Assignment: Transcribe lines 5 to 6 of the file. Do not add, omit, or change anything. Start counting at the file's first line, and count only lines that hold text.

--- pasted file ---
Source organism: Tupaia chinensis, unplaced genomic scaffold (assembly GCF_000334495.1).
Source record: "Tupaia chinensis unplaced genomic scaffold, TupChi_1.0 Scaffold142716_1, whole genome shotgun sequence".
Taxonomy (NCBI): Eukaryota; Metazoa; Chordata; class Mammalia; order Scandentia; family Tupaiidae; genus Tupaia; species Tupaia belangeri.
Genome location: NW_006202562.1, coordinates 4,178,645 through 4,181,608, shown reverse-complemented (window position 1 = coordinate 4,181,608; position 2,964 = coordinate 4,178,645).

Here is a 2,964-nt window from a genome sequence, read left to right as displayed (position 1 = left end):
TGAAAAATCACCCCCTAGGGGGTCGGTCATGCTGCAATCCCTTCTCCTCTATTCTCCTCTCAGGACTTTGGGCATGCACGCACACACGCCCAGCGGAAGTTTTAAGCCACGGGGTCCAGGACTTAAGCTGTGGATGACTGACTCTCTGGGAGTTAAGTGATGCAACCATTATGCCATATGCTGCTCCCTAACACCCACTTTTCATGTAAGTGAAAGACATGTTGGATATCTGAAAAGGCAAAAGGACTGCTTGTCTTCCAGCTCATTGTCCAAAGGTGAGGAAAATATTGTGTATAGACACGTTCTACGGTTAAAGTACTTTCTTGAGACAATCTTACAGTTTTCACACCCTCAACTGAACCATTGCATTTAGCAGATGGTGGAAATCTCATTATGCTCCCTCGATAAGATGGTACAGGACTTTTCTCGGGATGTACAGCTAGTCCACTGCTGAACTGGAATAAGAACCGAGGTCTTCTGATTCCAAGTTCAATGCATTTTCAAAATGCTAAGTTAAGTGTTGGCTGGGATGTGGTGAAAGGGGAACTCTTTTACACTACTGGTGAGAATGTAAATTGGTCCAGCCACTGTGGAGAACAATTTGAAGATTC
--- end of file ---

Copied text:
Here is a 2,964-nt window from a genome sequence, read left to right as displayed (position 1 = left end):
TGAAAAATCACCCCCTAGGGGGTCGGTCATGCTGCAATCCCTTCTCCTCTATTCTCCTCTCAGGACTTTGGGCATGCACGCACACACGCCCAGCGGAAGTTTTAAGCCACGGGGTCCAGGACTTAAGCTGTGGATGACTGACTCTCTGGGAGTTAAGTGATGCAACCATTATGCCATATGCTGCTCCCTAACACCCACTTTTCATGTAAGTGAAAGACATGTTGGATATCTGAAAAGGCAAAAGGACTGCTTGTCTTCCAGCTCATTGTCCAAAGGTGAGGAAAATATTGTGTATAGACACGTTCTACGGTTAAAGTACTTTCTTGAGACAATCTTACAGTTTTCACACCCTCAACTGAACCATTGCATTTAGCAGATGGTGGAAATCTCATTATGCTCCCTCGATAAGATGGTACAGGACTTTTCTCGGGATGTACAGCTAGTCCACTGCTGAACTGGAATAAGAACCGAGGTCTTCTGATTCCAAGTTCAATGCATTTTCAAAATGCTAAGTTAAGTGTTGGCTGGGATGTGGTGAAAGGGGAACTCTTTTACACTACTGGTGAGAATGTAAATTGGTCCAGCCACTGTGGAGAACAATTTGAAGATTC